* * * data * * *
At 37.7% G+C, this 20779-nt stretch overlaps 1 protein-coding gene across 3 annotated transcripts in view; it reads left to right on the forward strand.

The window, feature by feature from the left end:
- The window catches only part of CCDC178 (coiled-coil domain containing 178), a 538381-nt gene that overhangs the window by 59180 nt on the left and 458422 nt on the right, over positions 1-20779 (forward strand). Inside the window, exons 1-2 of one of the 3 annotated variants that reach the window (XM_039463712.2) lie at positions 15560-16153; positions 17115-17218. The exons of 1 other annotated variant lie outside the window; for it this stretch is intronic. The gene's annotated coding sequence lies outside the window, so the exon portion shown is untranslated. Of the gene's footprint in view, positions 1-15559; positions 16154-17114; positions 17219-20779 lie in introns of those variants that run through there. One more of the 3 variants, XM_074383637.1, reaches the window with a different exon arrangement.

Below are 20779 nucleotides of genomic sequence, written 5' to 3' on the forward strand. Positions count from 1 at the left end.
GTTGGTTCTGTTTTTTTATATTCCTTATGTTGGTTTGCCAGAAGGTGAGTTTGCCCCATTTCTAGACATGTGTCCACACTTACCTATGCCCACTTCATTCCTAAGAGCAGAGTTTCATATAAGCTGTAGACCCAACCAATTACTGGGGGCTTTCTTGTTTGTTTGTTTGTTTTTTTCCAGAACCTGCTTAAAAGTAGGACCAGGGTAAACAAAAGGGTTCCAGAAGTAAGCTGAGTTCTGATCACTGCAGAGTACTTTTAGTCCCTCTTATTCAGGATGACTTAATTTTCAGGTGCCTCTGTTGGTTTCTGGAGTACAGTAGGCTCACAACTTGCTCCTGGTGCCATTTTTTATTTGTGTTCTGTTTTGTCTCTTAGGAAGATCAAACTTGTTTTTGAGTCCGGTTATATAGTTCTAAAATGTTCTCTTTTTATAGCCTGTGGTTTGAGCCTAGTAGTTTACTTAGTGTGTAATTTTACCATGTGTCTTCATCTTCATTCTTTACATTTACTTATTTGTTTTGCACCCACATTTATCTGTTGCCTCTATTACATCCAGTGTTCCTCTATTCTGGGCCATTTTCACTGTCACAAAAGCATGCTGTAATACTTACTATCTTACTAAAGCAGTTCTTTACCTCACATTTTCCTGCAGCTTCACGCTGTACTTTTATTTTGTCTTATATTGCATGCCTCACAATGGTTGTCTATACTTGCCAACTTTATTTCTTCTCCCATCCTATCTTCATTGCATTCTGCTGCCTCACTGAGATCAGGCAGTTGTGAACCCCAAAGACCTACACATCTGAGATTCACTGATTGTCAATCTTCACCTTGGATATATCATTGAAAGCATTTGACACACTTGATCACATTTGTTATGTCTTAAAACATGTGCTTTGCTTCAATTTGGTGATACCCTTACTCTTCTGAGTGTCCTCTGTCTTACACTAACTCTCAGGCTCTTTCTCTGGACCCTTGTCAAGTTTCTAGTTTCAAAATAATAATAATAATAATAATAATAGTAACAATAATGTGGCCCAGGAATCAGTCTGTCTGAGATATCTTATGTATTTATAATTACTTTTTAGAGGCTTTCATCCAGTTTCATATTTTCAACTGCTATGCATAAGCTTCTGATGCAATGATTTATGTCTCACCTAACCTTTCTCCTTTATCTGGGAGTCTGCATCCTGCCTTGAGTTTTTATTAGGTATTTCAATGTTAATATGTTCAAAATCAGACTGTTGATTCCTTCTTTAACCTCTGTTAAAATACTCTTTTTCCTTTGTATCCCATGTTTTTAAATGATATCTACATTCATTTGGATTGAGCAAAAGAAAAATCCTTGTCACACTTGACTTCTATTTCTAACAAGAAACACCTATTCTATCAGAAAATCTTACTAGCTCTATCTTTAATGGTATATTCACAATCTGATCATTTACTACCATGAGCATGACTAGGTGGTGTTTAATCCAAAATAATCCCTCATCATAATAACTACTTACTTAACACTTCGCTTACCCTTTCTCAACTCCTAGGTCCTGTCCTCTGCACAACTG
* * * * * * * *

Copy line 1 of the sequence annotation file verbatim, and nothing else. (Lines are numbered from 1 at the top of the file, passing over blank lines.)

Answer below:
At 37.7% G+C, this 20779-nt stretch overlaps 1 protein-coding gene across 3 annotated transcripts in view; it reads left to right on the forward strand.